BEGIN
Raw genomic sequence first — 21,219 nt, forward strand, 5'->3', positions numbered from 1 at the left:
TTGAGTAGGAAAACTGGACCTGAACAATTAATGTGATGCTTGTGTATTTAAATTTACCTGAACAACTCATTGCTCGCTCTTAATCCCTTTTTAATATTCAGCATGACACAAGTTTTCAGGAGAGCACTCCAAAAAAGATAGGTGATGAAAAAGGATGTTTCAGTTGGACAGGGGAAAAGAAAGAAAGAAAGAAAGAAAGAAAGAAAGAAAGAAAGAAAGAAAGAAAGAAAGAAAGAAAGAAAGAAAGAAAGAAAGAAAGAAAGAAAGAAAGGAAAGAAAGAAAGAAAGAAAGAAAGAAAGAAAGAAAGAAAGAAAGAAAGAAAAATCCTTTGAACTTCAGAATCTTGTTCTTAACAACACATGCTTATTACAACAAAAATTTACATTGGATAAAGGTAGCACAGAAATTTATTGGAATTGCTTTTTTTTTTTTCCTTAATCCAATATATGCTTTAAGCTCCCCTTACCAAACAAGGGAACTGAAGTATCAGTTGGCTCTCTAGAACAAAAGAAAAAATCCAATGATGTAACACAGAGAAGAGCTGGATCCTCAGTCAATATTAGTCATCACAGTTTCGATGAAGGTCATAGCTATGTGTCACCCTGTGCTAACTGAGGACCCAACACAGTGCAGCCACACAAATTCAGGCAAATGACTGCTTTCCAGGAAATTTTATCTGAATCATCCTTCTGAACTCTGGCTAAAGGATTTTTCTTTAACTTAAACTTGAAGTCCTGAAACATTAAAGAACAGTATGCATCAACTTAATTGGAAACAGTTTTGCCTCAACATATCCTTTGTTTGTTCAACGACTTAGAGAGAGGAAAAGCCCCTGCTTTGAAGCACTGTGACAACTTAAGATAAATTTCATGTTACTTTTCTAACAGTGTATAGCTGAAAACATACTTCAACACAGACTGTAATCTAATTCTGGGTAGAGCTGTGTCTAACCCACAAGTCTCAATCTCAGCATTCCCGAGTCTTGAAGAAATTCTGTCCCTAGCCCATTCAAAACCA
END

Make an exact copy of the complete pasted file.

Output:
Raw genomic sequence first — 21,219 nt, forward strand, 5'->3', positions numbered from 1 at the left:
TTGAGTAGGAAAACTGGACCTGAACAATTAATGTGATGCTTGTGTATTTAAATTTACCTGAACAACTCATTGCTCGCTCTTAATCCCTTTTTAATATTCAGCATGACACAAGTTTTCAGGAGAGCACTCCAAAAAAGATAGGTGATGAAAAAGGATGTTTCAGTTGGACAGGGGAAAAGAAAGAAAGAAAGAAAGAAAGAAAGAAAGAAAGAAAGAAAGAAAGAAAGAAAGAAAGAAAGAAAGAAAGAAAGAAAGAAAGAAAGAAAGAAAGGAAAGAAAGAAAGAAAGAAAGAAAGAAAGAAAGAAAGAAAGAAAGAAAGAAAAATCCTTTGAACTTCAGAATCTTGTTCTTAACAACACATGCTTATTACAACAAAAATTTACATTGGATAAAGGTAGCACAGAAATTTATTGGAATTGCTTTTTTTTTTTTCCTTAATCCAATATATGCTTTAAGCTCCCCTTACCAAACAAGGGAACTGAAGTATCAGTTGGCTCTCTAGAACAAAAGAAAAAATCCAATGATGTAACACAGAGAAGAGCTGGATCCTCAGTCAATATTAGTCATCACAGTTTCGATGAAGGTCATAGCTATGTGTCACCCTGTGCTAACTGAGGACCCAACACAGTGCAGCCACACAAATTCAGGCAAATGACTGCTTTCCAGGAAATTTTATCTGAATCATCCTTCTGAACTCTGGCTAAAGGATTTTTCTTTAACTTAAACTTGAAGTCCTGAAACATTAAAGAACAGTATGCATCAACTTAATTGGAAACAGTTTTGCCTCAACATATCCTTTGTTTGTTCAACGACTTAGAGAGAGGAAAAGCCCCTGCTTTGAAGCACTGTGACAACTTAAGATAAATTTCATGTTACTTTTCTAACAGTGTATAGCTGAAAACATACTTCAACACAGACTGTAATCTAATTCTGGGTAGAGCTGTGTCTAACCCACAAGTCTCAATCTCAGCATTCCCGAGTCTTGAAGAAATTCTGTCCCTAGCCCATTCAAAACCA